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Dec. 12 — The California Supreme Court granted a major victory to online travel companies in their ongoing battle with municipal revenue agencies, finding that the e-commerce companies bear no liability for millions of dollars in purportedly unpaid hotel occupancy taxes ( In re: Transient Occupancy Tax Cases , Cal., No. S218400, 12/12/16 ).
But the court on Dec. 12 also opened the door to a new strategy by which California municipalities may seek relief for potentially hundreds of millions of dollars in lodging taxes. The unexpected language caused attorneys acting as special counsels to the City of San Diego to assert the court has directed municipalities to seek recovery for unpaid taxes from the owners and operators of hotels.
“In my view, the OTC’s won the battle, but lost the war,” Gary Cruciani, a special counsel on behalf of San Diego, told Bloomberg BNA. “There is nothing to prevent San Diego, using this opinion, to sue the hotels.”
Cruciani, a principal in the Dallas office of McKool Smith, added that the OTCs would have to absorb some of the pain in any successful litigation targeting the hotel industry. He noted all of the major hotel chains have for many years required the OTCs to enter into agreements to protect against adverse tax rulings.
In a widely anticipated ruling, California’s high court refused to endorse the City of San Diego’s $21.2 million assessment against several OTCs for allegedly unpaid transient occupancy taxes (TOTs). Among other things, the court found no basis by which the OTCs could be characterized as “hotel operators” under the TOT statute, leaving their so-called “mark up” fees exempt from taxation.
At first blush, the unanimous ruling was seen as a major win for Expedia Inc., Orbitz LLC, Priceline.com Inc. and Travelocity.com LP, which have been forced to defend their business model in dozens of courtrooms across the country. The central question in almost every case involves whether the hotel booking companies should pay hotel occupancy taxes on the higher retail rate paid by consumers, or the discounted wholesale rate negotiated between OTCs and hotels.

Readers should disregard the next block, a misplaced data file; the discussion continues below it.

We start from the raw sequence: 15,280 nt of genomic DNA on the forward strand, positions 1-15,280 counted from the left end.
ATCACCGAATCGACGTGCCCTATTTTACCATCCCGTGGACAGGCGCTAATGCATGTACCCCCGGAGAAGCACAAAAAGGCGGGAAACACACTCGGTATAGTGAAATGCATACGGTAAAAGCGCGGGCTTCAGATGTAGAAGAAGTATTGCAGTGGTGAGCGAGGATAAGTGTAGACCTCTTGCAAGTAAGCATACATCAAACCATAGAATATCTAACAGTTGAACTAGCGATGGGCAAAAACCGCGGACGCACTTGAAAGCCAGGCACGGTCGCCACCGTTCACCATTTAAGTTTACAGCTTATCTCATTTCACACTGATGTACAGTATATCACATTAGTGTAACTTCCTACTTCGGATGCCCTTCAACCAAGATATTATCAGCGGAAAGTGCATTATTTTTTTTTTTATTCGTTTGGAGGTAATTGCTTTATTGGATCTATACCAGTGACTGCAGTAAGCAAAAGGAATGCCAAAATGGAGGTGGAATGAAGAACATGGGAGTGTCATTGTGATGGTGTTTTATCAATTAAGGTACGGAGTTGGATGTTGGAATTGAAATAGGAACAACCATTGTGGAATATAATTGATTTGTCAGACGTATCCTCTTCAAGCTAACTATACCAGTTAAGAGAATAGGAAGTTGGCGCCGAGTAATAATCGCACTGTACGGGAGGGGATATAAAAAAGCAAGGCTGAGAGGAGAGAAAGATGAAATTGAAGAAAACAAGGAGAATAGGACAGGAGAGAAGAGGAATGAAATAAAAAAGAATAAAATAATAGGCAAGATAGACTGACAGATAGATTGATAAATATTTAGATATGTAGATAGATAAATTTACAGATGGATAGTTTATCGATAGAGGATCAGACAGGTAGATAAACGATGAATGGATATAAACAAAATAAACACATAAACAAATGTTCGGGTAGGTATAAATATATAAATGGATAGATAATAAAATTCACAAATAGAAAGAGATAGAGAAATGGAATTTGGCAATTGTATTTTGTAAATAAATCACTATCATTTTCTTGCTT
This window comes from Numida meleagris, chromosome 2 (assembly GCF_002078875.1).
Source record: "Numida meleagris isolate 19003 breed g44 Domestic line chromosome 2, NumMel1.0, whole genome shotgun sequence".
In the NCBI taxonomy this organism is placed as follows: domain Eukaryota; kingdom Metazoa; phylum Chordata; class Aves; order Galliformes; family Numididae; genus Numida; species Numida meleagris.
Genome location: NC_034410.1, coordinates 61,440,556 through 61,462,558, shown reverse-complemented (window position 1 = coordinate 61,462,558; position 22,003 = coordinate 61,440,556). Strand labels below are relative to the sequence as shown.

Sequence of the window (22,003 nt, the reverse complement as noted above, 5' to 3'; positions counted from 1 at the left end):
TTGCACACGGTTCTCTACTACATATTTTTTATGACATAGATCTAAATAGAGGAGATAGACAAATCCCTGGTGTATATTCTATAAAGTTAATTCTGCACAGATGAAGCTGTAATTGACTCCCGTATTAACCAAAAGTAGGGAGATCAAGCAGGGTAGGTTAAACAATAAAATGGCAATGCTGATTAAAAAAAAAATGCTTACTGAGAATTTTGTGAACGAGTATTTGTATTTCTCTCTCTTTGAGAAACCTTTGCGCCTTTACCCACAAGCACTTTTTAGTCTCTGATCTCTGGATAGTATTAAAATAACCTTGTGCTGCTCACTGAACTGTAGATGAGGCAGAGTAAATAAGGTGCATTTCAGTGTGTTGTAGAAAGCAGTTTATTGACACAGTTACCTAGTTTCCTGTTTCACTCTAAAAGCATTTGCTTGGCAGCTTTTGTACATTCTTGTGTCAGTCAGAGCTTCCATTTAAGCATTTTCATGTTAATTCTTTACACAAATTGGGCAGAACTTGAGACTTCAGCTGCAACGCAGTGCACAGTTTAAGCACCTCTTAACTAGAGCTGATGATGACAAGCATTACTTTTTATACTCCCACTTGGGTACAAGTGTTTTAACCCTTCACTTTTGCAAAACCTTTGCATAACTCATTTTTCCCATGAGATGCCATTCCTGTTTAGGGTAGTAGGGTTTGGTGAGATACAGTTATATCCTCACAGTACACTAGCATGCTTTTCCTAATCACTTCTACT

While the California high court holds OTCs harmless for any additional tax liability, it clarified that any costs added to the wholesale price of a hotel room remains taxable under the TOT and the liability rests with the hotel operator.
“We conclude that under the San Diego ordinance, in a ‘merchant model’ transaction of the sort at issue here, the operator of a hotel is liable for tax on the wholesale cost plus any additional amount for room rental the operator requires the OTC to charge the visitor under what have been termed the ‘rate parity’ provisions of hotel-OTC contracts but, as San Diego has effectively conceded, OTCs are not operators within the meaning of the ordinance,” the court wrote.
The “rate parity” provision discussed by the court relates to agreements preventing OTCs from charging customers a rate less than the hotel quotes on its own website. By creating such rate parity terms, the court said hotels are effectively charging the retail amount, “whether or not it ultimately receive or collects any portion of the markup, and that amount is therefore subject to the tax.”
Cruciani said this language creates an avenue by which municipalities can seek millions of dollars in unpaid TOT. He noted there were dozens of California cities and counties “waiting in the wings” for the court’s ruling.
“We are encouraged by the decision,” he said. “It resolves in our favor the main issues which is what amount is subject to tax. Armed with that decision, whether it comes directly from the hotels or indirectly via the indemnity agreements with the OTCs, this will result in some substantial tax revenues being realized by the cities across the state.”
Both Expedia and the Travel Technology Association declined to comment on the ruling, stating it is a matter of pending litigation.
Michael Colantuono, special counsel to the California State Association of Counties, characterized the ruling as a mixed bag for municipalities. He said counties may go after hotels under Cruciani’s theory of the ruling. At the same time, they will have to adjust their statutes to try to capture the full tax obligations owed them going forward.
“My prediction is that the industry and hotels will collaborate to change the terms of their private agreements to escape the tax,” he said.
Hotel Council of San Francisco criticized the ruling as an “inequitable two-tier tax system that favors online travel companies over hotel companies.”
The council added, “the ruling puts the burden of tax collection on hotels for bookings made by online travel companies, giving those companies special status from paying the taxes that often fund what attracts visitors to California cities.”
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